settle needs to incorporate an element of compromise. However, contrary to Blacklocks
position, I do not consider that offering to forego half of the costs awarded by
Prothonotary Tabib in her Orders, as the Defendants did in this case, can be qualified as
an insufficient compromise falling below the requirements for a valid offer to settle
under Rule 420.
21. The offer made by the Defendants may perhaps lie at the low end of the spectrum, but
this is not a situation where all the benefits of the offer to settle are one-sided, as
Blacklock would have received something further to the offer to settle (Sanofi at
para 32). Of course, more generous compromises could perhaps have been offered by
the Defendants, such as an offer of monetary payment or another form of recognition of
copyright violation desired by Blacklock. However, that does not mean that the offers
by the Defendants to forego a portion of the costs they earned in the Orders appealed by
Blacklock did not contain an element of compromise and an incentive to accept. On the
contrary, I find that they did and that they constitute a proper offer to settle.
22. That being said, awarding costs at double the usual party-and-party rate is not automatic
and is subject to the discretion of the Court, and I can order otherwise depending on the
particular circumstances before me (Sanofi at para 34). In this case, in determining the

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ultimate costs amount to be granted, I am thus mindful that the compromise offered by
the Defendants was minimal.
Other factors
23. I also cannot ignore the fact that, even though Nine Actions are involved and as many
motions for appeal were filed by Blacklock, the Defendants other than the AGC mostly
relied upon and reiterated the submissions put forward by the AGC, both in their written
representations and at the hearing before this Court.
24. In the circumstances, I am therefore not convinced that the interests of justice would be
well served by granting the full amounts of costs claimed by the Defendants other than
the AGC. I further note that the amounts claimed in the Nine Actions filed by Blacklock
are modest, ranging from $10,000 to $55,000 when they are specified. That militates in
favor of using my discretion not to award, on these appeals of orders dealing with an
interlocutory matter, costs that could end up being punitive or disproportionate to the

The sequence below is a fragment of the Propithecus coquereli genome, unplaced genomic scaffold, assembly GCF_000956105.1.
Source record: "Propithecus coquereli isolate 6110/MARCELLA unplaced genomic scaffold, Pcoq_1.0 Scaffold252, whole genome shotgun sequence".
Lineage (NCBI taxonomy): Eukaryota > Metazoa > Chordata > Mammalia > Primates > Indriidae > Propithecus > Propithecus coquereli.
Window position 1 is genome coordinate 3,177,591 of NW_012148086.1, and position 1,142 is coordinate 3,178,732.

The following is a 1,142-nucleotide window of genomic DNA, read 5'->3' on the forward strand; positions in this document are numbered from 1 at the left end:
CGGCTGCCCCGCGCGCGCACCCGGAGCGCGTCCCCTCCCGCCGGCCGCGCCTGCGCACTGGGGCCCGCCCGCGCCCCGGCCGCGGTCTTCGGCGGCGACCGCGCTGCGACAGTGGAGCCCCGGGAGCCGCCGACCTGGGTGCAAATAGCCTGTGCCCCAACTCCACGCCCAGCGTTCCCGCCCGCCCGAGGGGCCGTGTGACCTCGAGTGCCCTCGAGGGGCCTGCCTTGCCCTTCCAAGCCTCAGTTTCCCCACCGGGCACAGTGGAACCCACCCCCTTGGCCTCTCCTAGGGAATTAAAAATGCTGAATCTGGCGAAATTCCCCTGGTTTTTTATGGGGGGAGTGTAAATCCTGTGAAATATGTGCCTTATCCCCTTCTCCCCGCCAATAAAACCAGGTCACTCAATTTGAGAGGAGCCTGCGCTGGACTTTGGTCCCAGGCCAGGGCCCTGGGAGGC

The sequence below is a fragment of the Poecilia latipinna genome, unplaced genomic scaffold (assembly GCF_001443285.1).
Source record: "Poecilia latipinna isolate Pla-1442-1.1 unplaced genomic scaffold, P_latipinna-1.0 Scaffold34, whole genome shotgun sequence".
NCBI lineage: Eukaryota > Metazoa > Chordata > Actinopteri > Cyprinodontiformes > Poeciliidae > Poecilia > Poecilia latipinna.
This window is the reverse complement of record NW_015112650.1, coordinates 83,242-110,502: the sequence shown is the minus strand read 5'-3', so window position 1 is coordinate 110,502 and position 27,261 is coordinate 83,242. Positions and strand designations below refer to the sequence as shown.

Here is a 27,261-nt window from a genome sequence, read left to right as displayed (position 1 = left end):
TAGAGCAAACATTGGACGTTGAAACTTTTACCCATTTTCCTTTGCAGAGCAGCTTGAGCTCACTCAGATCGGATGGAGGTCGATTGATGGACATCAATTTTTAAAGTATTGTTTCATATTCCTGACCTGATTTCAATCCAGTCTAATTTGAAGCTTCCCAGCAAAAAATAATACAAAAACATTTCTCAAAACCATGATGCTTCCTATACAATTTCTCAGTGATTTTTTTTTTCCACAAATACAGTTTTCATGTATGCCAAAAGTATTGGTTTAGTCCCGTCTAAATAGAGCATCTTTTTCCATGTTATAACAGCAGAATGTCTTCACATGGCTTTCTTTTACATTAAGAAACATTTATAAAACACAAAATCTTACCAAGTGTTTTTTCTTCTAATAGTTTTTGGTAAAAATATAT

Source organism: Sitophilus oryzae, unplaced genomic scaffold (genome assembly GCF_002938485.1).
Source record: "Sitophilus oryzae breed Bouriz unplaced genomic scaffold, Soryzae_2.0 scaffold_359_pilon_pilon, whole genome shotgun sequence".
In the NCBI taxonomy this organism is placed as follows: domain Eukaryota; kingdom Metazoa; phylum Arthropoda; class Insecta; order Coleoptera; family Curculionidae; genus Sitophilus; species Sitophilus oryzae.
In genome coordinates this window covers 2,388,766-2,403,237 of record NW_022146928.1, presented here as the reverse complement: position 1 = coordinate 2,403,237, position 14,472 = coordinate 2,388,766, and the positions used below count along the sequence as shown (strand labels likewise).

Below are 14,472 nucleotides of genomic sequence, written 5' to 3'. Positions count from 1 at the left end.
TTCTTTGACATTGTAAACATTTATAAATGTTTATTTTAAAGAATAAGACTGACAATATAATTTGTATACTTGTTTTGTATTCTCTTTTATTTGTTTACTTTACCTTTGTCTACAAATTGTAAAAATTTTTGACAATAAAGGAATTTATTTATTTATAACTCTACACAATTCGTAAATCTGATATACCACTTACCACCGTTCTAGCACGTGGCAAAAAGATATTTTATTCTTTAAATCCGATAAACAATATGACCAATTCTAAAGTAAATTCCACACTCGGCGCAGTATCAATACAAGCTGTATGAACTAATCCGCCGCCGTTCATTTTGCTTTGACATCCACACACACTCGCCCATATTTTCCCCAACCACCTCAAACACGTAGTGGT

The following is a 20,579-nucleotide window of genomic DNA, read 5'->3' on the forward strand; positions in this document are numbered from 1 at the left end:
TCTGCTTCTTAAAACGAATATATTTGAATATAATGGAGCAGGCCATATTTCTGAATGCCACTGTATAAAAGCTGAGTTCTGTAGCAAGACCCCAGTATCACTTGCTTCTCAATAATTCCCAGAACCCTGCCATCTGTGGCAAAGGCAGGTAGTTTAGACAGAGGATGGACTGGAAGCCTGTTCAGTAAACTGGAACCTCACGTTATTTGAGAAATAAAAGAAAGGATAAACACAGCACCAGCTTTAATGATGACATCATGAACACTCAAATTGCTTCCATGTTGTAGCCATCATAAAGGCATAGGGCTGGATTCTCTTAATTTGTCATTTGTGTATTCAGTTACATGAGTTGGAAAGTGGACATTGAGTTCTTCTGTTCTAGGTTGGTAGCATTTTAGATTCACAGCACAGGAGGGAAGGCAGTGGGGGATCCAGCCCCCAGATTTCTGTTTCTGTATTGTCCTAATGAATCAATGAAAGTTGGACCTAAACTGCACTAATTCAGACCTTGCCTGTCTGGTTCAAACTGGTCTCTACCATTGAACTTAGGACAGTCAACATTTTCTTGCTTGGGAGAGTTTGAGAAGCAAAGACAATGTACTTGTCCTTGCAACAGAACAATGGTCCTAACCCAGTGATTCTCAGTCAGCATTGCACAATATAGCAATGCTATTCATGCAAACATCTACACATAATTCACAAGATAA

underlying litigation between the parties.
25. An award of costs is not an exercise in exact science. I thus conclude that it would be
more appropriate to award a lump sum based roughly on the mid-point of column III of
the table to Tariff B, bearing in mind the Rule 400(3) factors listed above, the
adjustments needed to be made to the Defendants bills of costs, the content of the
offers to settle made by the Defendants, and the more secondary role played by the
Defendants other than the AGC.

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26. While discretion should be prudently exercised, it must be borne in mind that the
award of costs is a matter of judgment as to what is appropriate and not an accounting
exercise (Consorzio del Prosciutto di Parma v Maple Leaf Meats Inc, 2002 FCA 417
[Consorzio] at para 10). A lump sum award of costs presents the advantage of saving
costs to the parties that would otherwise be incurred in the assessment process
(Consorzio at para 12).
27. In the circumstances of this case, and having regard to the submissions of all parties, I
therefore award the AGC single costs of $3,750.00, inclusive of disbursements, and I
award each of the Bank of Canada, the Library of Parliament and the Canadian
Transportation Agency costs of $2,250.00, inclusive of disbursements;
AND UPON determining that, in the June 27, 2016 judgment, the Orders of Prothonotary
Tabib were upheld and that there are no reasons to reconsider the awards of costs issued by
Prothonotary Tabib in her Orders;
AND UPON concluding that the costs as awarded are appropriate and satisfy the general
objectives of costs award as they serve to provide compensation, promote settlement and deter
abusive behavior (Air Canada at para 24);
THIS COURT ORDERS that:
1.

The Plaintiff Blacklock shall pay to the Defendant AGC costs in the total amount of
$3,750.00, inclusive of disbursements.

2.

The Plaintiff Blacklock shall pay to the Defendant Bank of Canada costs in the total
amount of $2,250.00, inclusive of disbursements.

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3.

The Plaintiff Blacklock shall pay to the Defendant Library of Parliament costs in the
total amount of $2,250.00, inclusive of disbursements.

4.

The Plaintiff Blacklock shall pay to the Defendant Canadian Transportation Agency
costs in the total amount of $2,250.00, inclusive of disbursements.

5.

All costs awarded shall by payable by the Plaintiff Blacklock within 30 days from the
date of this order.

6.

The costs awarded are for the appeals brought by the Plaintiff Blacklock and do not
modify the costs awarded by Prothonotary Tabib in the Orders.

Denis Gascon
Judge